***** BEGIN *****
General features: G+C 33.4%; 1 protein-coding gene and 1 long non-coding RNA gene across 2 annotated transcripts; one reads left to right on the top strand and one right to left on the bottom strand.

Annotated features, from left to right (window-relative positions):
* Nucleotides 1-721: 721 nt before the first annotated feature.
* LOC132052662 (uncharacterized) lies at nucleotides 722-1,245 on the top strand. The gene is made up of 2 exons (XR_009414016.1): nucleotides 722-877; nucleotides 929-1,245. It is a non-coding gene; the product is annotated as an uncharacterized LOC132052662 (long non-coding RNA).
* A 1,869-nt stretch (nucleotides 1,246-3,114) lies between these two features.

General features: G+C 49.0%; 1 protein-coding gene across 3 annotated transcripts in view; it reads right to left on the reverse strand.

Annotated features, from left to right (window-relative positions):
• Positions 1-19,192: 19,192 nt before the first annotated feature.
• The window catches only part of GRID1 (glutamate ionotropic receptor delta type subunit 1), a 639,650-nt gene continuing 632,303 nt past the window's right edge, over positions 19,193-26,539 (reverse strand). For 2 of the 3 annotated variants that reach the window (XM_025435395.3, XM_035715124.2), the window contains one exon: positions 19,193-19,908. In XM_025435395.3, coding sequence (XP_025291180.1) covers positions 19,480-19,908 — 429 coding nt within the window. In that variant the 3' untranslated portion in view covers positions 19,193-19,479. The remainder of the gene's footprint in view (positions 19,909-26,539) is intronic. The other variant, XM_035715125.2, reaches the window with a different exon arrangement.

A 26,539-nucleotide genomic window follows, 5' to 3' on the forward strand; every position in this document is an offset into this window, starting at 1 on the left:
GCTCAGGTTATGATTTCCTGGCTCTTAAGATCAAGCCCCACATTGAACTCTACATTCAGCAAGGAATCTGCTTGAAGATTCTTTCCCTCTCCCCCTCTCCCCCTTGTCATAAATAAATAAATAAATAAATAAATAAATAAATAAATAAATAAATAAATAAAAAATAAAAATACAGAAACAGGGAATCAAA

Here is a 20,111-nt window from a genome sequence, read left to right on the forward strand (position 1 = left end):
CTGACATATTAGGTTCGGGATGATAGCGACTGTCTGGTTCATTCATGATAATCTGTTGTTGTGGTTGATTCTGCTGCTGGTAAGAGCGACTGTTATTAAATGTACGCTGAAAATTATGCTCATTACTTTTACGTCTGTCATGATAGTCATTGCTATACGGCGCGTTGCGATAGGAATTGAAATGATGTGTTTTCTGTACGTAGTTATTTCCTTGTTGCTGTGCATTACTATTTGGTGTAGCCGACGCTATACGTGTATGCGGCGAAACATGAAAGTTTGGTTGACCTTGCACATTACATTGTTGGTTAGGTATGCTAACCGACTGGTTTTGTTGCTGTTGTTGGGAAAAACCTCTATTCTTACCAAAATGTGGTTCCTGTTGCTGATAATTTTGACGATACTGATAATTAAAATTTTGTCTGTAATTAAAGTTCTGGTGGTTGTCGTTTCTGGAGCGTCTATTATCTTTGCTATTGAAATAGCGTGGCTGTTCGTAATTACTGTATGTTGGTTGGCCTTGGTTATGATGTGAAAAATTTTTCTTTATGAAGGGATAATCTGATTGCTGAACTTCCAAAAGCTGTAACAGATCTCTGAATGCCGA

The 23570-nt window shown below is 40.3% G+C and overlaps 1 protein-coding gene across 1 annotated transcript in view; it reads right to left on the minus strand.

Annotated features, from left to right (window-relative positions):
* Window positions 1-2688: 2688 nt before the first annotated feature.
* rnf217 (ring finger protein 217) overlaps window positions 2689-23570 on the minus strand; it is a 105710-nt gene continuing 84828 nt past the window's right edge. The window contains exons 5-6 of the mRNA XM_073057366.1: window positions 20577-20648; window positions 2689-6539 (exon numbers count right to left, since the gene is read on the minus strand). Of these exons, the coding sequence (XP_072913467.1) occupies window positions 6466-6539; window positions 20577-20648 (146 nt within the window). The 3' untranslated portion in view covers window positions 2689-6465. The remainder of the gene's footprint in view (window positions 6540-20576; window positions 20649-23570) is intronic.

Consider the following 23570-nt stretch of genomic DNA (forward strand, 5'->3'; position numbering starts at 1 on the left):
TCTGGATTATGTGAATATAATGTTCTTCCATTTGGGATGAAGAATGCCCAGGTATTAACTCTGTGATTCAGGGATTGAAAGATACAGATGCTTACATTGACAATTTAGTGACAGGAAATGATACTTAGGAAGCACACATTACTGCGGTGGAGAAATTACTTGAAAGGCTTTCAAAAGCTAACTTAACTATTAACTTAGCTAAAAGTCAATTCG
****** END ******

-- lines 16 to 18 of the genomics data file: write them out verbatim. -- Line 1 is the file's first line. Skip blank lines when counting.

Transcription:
* Window positions 1-2688: 2688 nt before the first annotated feature.
* rnf217 (ring finger protein 217) overlaps window positions 2689-23570 on the minus strand; it is a 105710-nt gene continuing 84828 nt past the window's right edge. The window contains exons 5-6 of the mRNA XM_073057366.1: window positions 20577-20648; window positions 2689-6539 (exon numbers count right to left, since the gene is read on the minus strand). Of these exons, the coding sequence (XP_072913467.1) occupies window positions 6466-6539; window positions 20577-20648 (146 nt within the window). The 3' untranslated portion in view covers window positions 2689-6465. The remainder of the gene's footprint in view (window positions 6540-20576; window positions 20649-23570) is intronic.

Consider the following 23570-nt stretch of genomic DNA (forward strand, 5'->3'; position numbering starts at 1 on the left):